The average American Republican who does not subscribe to European, progressive, green-tinted views on climate change has a number of stock arguments.

The science, they’ll say, is inexact, and far from settled. Projections of doom in a few years’ time are worst case scenarios. Even if the carbon levels in the atmosphere could be reversed, the cost of doing so in terms of human lives, jobs, and the economy is a price that is simply not worth paying. We can, they say, live alongside a changing climate, if it comes to it, and manage the damage by taking action to protect and preserve individual species and habitats.

This is, of course, all science denying, reckless, nihilistic nonsense, says most of the Irish establishment. Make these points in a debate with a Green Party member, and you will be called a climate change denier.

But on Covid 19, this is now the exact same thought process as the Irish establishment has embraced.

The science, they say, is inexact. Predictions of doom in a few weeks’ time are worst case scenarios. Even if the number of viral infections could be reduced to zero, the cost of doing so in terms of human lives, jobs, and the economy, is a price that is simply not worth paying. If we all take care we can, they say, live alongside the virus, and manage the damage by taking action to protect and preserve the most vulnerable amongst us.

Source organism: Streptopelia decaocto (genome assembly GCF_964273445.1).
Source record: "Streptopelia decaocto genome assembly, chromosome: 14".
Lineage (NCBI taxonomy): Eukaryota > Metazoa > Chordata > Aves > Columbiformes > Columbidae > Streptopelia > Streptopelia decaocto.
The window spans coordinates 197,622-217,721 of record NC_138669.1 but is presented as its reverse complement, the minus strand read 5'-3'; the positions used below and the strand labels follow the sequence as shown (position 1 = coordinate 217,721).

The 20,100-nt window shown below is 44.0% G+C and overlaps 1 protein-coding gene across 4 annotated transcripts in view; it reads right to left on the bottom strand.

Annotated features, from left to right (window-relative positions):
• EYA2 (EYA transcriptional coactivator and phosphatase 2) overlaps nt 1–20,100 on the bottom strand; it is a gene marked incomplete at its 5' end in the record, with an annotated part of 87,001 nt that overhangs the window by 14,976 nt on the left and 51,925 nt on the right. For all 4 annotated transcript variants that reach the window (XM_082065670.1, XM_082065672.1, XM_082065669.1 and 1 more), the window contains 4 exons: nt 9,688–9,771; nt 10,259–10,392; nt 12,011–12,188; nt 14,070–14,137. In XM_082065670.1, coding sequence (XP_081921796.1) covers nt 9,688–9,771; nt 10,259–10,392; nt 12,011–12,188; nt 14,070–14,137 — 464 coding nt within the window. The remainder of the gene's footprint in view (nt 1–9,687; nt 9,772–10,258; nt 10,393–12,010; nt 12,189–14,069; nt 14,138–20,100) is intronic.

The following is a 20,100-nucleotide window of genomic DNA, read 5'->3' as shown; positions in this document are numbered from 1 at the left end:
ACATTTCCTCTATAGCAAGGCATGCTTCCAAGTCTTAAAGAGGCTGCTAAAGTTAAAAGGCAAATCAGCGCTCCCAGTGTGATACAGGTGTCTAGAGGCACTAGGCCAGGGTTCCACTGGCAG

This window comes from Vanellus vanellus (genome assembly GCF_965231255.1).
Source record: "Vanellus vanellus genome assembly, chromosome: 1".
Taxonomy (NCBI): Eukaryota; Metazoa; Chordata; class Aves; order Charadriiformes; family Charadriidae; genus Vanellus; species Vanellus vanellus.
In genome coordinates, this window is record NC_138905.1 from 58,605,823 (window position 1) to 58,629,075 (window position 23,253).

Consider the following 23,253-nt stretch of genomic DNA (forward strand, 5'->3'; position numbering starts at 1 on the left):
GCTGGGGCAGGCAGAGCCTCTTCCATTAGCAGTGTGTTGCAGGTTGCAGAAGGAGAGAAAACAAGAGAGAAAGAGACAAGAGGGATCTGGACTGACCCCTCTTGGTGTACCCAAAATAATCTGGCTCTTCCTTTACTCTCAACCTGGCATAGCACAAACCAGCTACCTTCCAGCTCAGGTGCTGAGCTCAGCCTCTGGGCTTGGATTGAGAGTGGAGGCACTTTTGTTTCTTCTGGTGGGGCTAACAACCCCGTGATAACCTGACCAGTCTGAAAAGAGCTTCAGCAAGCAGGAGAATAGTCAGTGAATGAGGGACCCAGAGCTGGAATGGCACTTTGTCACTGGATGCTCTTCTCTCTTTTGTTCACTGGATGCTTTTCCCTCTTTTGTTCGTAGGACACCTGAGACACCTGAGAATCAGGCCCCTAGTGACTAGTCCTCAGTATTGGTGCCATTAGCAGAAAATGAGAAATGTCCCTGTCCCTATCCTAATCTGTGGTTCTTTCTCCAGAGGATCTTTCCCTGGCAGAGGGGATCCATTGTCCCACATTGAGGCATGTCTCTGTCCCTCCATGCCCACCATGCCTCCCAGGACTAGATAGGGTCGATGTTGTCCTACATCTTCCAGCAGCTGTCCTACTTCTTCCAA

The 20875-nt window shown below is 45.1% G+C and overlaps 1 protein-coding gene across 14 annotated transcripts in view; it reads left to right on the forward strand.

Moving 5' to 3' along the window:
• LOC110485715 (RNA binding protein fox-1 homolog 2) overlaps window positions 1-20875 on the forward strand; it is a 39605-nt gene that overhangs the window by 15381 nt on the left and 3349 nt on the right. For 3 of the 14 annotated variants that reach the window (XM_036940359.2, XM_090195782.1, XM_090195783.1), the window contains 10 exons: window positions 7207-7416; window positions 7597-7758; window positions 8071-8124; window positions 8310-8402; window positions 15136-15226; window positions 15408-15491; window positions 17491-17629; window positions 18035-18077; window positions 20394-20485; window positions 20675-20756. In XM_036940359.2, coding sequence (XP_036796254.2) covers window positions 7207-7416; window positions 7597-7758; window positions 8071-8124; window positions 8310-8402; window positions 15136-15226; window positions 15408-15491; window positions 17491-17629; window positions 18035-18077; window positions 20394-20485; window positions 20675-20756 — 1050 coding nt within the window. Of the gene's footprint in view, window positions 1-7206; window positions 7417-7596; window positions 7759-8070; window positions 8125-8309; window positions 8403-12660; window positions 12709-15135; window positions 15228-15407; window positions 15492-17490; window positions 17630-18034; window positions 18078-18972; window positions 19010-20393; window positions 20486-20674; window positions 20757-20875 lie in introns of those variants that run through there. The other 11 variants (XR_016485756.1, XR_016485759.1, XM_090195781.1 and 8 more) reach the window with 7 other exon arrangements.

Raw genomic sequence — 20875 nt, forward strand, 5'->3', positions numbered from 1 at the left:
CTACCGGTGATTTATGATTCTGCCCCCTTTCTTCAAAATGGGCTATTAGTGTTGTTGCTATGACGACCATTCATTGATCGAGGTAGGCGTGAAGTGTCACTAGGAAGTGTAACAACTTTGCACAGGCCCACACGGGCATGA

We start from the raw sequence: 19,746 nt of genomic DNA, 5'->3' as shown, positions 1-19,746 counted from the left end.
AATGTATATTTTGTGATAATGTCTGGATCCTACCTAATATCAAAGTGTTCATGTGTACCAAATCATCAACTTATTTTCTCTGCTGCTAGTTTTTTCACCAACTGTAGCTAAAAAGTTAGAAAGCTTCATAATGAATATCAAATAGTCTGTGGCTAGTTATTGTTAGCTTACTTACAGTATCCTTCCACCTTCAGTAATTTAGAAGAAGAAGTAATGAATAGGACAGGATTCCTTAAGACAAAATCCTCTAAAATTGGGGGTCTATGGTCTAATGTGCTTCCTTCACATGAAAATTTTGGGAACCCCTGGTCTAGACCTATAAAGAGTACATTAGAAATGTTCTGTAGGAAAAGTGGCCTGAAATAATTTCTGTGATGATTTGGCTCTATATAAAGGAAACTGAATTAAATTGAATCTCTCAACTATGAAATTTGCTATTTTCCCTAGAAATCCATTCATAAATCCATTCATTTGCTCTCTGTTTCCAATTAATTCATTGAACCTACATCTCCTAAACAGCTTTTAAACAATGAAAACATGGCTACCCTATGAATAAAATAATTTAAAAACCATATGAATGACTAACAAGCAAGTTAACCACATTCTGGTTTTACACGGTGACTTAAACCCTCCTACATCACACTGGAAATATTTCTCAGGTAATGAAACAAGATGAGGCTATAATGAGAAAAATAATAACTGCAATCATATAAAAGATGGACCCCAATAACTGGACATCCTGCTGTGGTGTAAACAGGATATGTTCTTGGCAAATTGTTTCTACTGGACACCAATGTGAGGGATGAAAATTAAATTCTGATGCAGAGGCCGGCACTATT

Whether this thought process is right, or wrong, we’ll find out in a few weeks. Whether the climate change sceptics are right, or wrong, we’ll find out in a few decades. But the thought process underpinning both approaches is identical.

What’s astonishing, as ever, in Ireland, is the way in which the establishment will always find a way to embrace the most self-serving school of thought, and then defend it as if it were handed down on tablets of stone, even if they’ve spent years decrying that very approach up until the moment they adopt it themselves.

The Government’s approach to Covid is now, objectively, anti-science. It is anti-science because they have taken the recommendations of their most eminent scientists – the ones they actually employ to advise on decisions relating to public health – and thrown them in the bin. In the place of the scientific recommendations, they have adopted an approach that is based, to their eyes, on common sense: Saying that even if the worst comes to pass, we’ll be in a stronger position to face it if we have not pre-emptively closed down whole sections of our economy.

If that argument makes sense on Covid 19, then why doesn’t it also make sense on Climate Change? How can it be that these are the same people who, when the topic of global warming comes up, will simply shriek “listen to the science!” and ignore other considerations?

It’s not just the Government, by the way. It’s most of the media, and the opposition, and big business, and our cultural institutions. All singing one tune on Covid, and another on the Climate.

And the hypocrisy doesn’t stop there: For months now, we’ve had relentless criticism in the Irish media of President Trump, whose constant refrain has been “keep the economy open”.

Well President Trump has allies now: Because the Irish Government has just embraced his policy wholesale, lock, stock, and barrel.

None of this is to say that the policy is wrong. In fact, to these eyes, it seems obviously and self-evidently correct.

But boy, it’s hard to listen to these people.

Once this is over, they’ll be right back to the usual rhetoric: Believe the science, they’ll say.

And Leo Varadkar won’t be going on television to point out that very few climate scientists are going to be walloped by the economic impact of their proposals.